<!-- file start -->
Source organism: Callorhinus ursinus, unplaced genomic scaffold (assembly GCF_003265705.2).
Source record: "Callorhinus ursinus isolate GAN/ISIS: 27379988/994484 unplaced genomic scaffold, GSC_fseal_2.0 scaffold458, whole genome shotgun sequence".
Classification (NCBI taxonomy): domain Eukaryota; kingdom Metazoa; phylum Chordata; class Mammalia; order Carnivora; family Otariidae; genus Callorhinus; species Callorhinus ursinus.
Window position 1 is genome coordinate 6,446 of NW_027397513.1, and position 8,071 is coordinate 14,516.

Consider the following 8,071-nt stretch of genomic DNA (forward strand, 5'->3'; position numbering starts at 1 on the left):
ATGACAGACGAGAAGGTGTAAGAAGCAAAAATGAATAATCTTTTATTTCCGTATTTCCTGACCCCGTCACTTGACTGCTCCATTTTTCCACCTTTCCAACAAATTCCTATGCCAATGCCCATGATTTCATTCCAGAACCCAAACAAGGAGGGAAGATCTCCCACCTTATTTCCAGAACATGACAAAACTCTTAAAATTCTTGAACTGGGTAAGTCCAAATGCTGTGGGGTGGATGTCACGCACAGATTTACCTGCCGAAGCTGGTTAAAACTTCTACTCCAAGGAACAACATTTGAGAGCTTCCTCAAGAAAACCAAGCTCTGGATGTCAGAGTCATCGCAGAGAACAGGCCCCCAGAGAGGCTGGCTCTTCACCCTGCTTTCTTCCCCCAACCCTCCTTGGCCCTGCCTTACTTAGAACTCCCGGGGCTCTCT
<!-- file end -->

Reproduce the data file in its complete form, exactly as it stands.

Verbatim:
Source organism: Callorhinus ursinus, unplaced genomic scaffold (assembly GCF_003265705.2).
Source record: "Callorhinus ursinus isolate GAN/ISIS: 27379988/994484 unplaced genomic scaffold, GSC_fseal_2.0 scaffold458, whole genome shotgun sequence".
Classification (NCBI taxonomy): domain Eukaryota; kingdom Metazoa; phylum Chordata; class Mammalia; order Carnivora; family Otariidae; genus Callorhinus; species Callorhinus ursinus.
Window position 1 is genome coordinate 6,446 of NW_027397513.1, and position 8,071 is coordinate 14,516.

Consider the following 8,071-nt stretch of genomic DNA (forward strand, 5'->3'; position numbering starts at 1 on the left):
ATGACAGACGAGAAGGTGTAAGAAGCAAAAATGAATAATCTTTTATTTCCGTATTTCCTGACCCCGTCACTTGACTGCTCCATTTTTCCACCTTTCCAACAAATTCCTATGCCAATGCCCATGATTTCATTCCAGAACCCAAACAAGGAGGGAAGATCTCCCACCTTATTTCCAGAACATGACAAAACTCTTAAAATTCTTGAACTGGGTAAGTCCAAATGCTGTGGGGTGGATGTCACGCACAGATTTACCTGCCGAAGCTGGTTAAAACTTCTACTCCAAGGAACAACATTTGAGAGCTTCCTCAAGAAAACCAAGCTCTGGATGTCAGAGTCATCGCAGAGAACAGGCCCCCAGAGAGGCTGGCTCTTCACCCTGCTTTCTTCCCCCAACCCTCCTTGGCCCTGCCTTACTTAGAACTCCCGGGGCTCTCT